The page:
A study published in the journal Drug and Alcohol Dependence found that cannabis users may think they have healthy approaches to managing conflict with partners, but scientific observation has suggested otherwise. Researchers from Rutgers University and Mount Holyoke College collaborated to understand how cannabis use might affect a person’s ability to sense relationship tensions. They examined three main indicators of relationship functioning: how satisfied and committed people felt about their relationship, their behavior and physiology during a laboratory-based conflict interaction, and their perceptions about their conflict discussion and relationship afterward. The study found that cannabis users were less likely to acknowledge signs of relationship trouble and held inaccurate perceptions of relationship functioning.
The study included 145 couples who were asked to report cannabis use frequency and relationship satisfaction. The researchers videotaped couples discussing a topic that they categorized as a major source of conflict. The team monitored their heart rate and respiration during the ten-minute discussion in order to assess participants’ physiological stress response. The couples then discussed points of agreement. This step was followed by researchers asking how they thought the conversations went and how satisfied they were with conflict resolution.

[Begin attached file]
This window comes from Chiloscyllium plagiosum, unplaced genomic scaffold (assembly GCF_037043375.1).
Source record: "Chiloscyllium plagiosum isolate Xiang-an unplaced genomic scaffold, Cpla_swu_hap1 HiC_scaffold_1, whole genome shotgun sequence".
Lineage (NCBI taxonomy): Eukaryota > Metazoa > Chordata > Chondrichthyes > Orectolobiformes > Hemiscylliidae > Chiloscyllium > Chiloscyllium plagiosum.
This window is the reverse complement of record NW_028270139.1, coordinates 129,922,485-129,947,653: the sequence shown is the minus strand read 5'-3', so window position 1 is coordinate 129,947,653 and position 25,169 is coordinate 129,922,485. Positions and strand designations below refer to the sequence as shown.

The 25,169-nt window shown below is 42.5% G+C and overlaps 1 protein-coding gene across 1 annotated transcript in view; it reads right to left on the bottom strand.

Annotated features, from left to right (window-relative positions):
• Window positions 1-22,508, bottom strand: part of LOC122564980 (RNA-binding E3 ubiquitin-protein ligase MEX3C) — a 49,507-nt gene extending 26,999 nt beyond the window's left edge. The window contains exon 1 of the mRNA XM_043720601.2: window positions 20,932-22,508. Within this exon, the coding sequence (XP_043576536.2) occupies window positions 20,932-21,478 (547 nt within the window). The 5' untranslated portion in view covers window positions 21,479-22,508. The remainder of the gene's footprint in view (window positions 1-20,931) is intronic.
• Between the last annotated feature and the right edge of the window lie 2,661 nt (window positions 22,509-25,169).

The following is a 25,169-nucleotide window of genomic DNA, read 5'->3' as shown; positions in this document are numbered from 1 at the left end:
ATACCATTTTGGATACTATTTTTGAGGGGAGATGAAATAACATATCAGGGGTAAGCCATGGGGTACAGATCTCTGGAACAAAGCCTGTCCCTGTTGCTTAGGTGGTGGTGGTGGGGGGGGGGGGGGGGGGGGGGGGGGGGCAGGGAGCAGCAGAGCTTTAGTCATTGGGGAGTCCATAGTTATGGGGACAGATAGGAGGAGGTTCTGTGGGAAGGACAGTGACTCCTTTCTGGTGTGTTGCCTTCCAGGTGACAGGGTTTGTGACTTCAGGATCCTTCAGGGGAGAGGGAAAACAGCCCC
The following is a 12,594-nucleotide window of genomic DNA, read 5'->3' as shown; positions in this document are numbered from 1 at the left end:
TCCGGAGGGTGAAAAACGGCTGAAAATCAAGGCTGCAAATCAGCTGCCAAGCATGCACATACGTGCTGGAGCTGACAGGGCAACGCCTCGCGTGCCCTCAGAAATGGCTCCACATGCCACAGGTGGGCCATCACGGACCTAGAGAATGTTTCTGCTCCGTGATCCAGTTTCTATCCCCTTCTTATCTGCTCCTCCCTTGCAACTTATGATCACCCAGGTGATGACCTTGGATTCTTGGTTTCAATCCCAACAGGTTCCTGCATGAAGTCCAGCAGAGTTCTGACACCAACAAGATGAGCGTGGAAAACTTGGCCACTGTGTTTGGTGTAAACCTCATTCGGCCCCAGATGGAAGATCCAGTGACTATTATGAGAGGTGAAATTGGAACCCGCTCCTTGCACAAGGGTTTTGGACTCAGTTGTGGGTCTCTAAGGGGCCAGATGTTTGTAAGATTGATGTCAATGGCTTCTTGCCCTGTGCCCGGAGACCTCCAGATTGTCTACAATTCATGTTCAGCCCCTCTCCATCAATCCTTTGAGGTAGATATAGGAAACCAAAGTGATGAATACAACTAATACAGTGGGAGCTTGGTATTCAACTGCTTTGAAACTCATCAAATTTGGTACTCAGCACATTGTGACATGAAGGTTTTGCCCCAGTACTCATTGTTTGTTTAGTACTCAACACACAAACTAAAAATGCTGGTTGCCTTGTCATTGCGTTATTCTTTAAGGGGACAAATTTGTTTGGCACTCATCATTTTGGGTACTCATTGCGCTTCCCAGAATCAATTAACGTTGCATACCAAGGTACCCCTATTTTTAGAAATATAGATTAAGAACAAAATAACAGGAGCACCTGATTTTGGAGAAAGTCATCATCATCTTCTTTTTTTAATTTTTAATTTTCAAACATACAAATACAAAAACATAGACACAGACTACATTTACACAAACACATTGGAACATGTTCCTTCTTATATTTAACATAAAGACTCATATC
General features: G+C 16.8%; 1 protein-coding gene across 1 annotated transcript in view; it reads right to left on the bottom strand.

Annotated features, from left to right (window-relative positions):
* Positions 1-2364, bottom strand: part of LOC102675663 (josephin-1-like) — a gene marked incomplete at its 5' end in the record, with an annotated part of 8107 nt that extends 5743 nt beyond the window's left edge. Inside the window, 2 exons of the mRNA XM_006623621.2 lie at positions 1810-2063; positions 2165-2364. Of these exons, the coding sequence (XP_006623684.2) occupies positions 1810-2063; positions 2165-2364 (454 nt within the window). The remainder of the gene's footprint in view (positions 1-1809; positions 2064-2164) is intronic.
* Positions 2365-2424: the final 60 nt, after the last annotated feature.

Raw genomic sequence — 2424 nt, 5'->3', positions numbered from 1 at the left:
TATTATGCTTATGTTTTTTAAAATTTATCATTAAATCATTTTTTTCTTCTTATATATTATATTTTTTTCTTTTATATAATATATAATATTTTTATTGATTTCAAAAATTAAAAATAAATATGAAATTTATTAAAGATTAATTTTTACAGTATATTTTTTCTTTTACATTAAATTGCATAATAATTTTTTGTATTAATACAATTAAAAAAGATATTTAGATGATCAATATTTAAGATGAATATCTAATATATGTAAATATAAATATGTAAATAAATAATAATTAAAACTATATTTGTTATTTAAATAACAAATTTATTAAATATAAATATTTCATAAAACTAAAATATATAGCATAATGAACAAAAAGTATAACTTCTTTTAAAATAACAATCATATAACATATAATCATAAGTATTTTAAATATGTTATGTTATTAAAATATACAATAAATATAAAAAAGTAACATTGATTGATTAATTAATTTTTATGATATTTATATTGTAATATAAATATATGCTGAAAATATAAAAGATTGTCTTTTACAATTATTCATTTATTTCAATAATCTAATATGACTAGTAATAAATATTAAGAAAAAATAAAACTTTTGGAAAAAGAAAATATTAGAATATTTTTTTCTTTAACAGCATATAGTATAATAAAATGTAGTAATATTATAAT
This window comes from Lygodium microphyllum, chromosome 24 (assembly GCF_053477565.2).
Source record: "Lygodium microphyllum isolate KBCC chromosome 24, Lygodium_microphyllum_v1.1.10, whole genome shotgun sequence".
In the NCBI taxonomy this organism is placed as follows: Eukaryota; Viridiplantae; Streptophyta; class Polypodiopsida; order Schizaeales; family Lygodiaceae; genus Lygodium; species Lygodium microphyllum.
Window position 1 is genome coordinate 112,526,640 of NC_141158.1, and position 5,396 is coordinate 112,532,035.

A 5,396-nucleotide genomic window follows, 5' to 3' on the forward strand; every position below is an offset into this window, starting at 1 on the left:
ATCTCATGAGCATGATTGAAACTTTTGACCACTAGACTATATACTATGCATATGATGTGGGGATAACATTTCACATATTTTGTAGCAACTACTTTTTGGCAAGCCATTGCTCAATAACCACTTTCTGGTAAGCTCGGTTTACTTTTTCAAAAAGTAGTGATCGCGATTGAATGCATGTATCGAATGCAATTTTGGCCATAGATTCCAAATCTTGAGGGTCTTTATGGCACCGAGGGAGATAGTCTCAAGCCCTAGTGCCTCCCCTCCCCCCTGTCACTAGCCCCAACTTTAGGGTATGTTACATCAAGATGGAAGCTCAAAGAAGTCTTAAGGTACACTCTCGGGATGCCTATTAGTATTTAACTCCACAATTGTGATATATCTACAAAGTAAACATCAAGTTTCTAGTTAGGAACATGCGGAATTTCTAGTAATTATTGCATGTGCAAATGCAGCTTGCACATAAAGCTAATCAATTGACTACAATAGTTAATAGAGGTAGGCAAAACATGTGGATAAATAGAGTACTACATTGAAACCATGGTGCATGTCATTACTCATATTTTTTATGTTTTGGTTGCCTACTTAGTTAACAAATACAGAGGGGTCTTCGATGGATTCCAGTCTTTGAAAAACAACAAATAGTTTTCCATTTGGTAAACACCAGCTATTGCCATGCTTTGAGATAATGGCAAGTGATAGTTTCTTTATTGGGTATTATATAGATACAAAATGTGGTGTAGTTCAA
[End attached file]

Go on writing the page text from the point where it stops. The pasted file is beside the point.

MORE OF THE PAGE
Trained raters assessed each partner’s conflict behavior, including avoidance (deflecting, skirting, or ignoring areas of disagreement) and negative engagement (criticizing, blaming, or demanding change) on separate five-point scales. A separate set of raters assessed the partners’ capability to transition out of conflict toward a discussion of agreements and relationship strengths. Lower scores were assigned when participants made few or no substantive comments during the discussion of the relationship’s strengths. Higher scores meant the participants elaborated on points of shared perceptions about conflict discussion patterns, affirmed positive aspects of the relationship, or responded to their partner’s suggestions.
Participants who used cannabis more frequently believe that they have effective relationship skills, but the research study showed that they are less cognizant or receptive to stressors in the relationship. Cannabis users tended to avoid conflict during the discussion. They were also less able to reorient themselves to a discussion about the positive aspects of their relationship. However, cannabis users expressed satisfaction with how the conflict was resolved and they did not believe they used avoidance strategies.
This study offers valuable insights into identifying problematic aspects of a relationship impacted by cannabis use of one or both partners and finding productive conflict resolution strategies.
Source: Drug and Alcohol Dependence